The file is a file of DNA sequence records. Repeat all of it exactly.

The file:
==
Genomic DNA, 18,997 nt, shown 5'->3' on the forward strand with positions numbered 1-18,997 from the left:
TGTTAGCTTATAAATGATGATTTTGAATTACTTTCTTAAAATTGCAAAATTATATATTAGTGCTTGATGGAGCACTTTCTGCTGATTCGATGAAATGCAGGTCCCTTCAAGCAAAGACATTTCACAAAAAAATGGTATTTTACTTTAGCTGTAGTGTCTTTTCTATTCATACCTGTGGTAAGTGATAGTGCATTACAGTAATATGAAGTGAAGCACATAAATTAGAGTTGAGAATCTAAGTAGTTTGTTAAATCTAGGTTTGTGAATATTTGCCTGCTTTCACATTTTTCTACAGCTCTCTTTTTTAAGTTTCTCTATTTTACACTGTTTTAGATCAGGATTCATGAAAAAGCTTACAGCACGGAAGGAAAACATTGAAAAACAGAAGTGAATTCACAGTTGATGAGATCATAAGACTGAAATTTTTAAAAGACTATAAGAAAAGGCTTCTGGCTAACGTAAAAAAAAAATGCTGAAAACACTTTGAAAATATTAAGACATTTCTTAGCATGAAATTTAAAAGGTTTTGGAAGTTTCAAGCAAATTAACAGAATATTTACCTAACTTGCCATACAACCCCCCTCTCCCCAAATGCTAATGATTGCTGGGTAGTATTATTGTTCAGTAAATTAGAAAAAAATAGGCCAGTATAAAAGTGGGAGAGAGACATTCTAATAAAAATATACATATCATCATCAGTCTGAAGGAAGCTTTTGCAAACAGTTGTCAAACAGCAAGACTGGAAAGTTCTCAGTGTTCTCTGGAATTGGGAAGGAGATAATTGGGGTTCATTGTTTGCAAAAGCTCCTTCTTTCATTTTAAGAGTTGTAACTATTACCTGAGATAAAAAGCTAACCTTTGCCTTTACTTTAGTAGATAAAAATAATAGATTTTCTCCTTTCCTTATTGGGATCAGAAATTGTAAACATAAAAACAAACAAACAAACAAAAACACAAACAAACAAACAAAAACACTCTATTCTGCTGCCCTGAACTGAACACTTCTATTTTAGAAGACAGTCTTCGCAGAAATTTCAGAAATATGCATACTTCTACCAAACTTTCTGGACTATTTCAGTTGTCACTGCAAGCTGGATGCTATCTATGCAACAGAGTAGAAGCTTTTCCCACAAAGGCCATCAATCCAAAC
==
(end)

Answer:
Genomic DNA, 18,997 nt, shown 5'->3' on the forward strand with positions numbered 1-18,997 from the left:
TGTTAGCTTATAAATGATGATTTTGAATTACTTTCTTAAAATTGCAAAATTATATATTAGTGCTTGATGGAGCACTTTCTGCTGATTCGATGAAATGCAGGTCCCTTCAAGCAAAGACATTTCACAAAAAAATGGTATTTTACTTTAGCTGTAGTGTCTTTTCTATTCATACCTGTGGTAAGTGATAGTGCATTACAGTAATATGAAGTGAAGCACATAAATTAGAGTTGAGAATCTAAGTAGTTTGTTAAATCTAGGTTTGTGAATATTTGCCTGCTTTCACATTTTTCTACAGCTCTCTTTTTTAAGTTTCTCTATTTTACACTGTTTTAGATCAGGATTCATGAAAAAGCTTACAGCACGGAAGGAAAACATTGAAAAACAGAAGTGAATTCACAGTTGATGAGATCATAAGACTGAAATTTTTAAAAGACTATAAGAAAAGGCTTCTGGCTAACGTAAAAAAAAAATGCTGAAAACACTTTGAAAATATTAAGACATTTCTTAGCATGAAATTTAAAAGGTTTTGGAAGTTTCAAGCAAATTAACAGAATATTTACCTAACTTGCCATACAACCCCCCTCTCCCCAAATGCTAATGATTGCTGGGTAGTATTATTGTTCAGTAAATTAGAAAAAAATAGGCCAGTATAAAAGTGGGAGAGAGACATTCTAATAAAAATATACATATCATCATCAGTCTGAAGGAAGCTTTTGCAAACAGTTGTCAAACAGCAAGACTGGAAAGTTCTCAGTGTTCTCTGGAATTGGGAAGGAGATAATTGGGGTTCATTGTTTGCAAAAGCTCCTTCTTTCATTTTAAGAGTTGTAACTATTACCTGAGATAAAAAGCTAACCTTTGCCTTTACTTTAGTAGATAAAAATAATAGATTTTCTCCTTTCCTTATTGGGATCAGAAATTGTAAACATAAAAACAAACAAACAAACAAAAACACAAACAAACAAACAAAAACACTCTATTCTGCTGCCCTGAACTGAACACTTCTATTTTAGAAGACAGTCTTCGCAGAAATTTCAGAAATATGCATACTTCTACCAAACTTTCTGGACTATTTCAGTTGTCACTGCAAGCTGGATGCTATCTATGCAACAGAGTAGAAGCTTTTCCCACAAAGGCCATCAATCCAAAC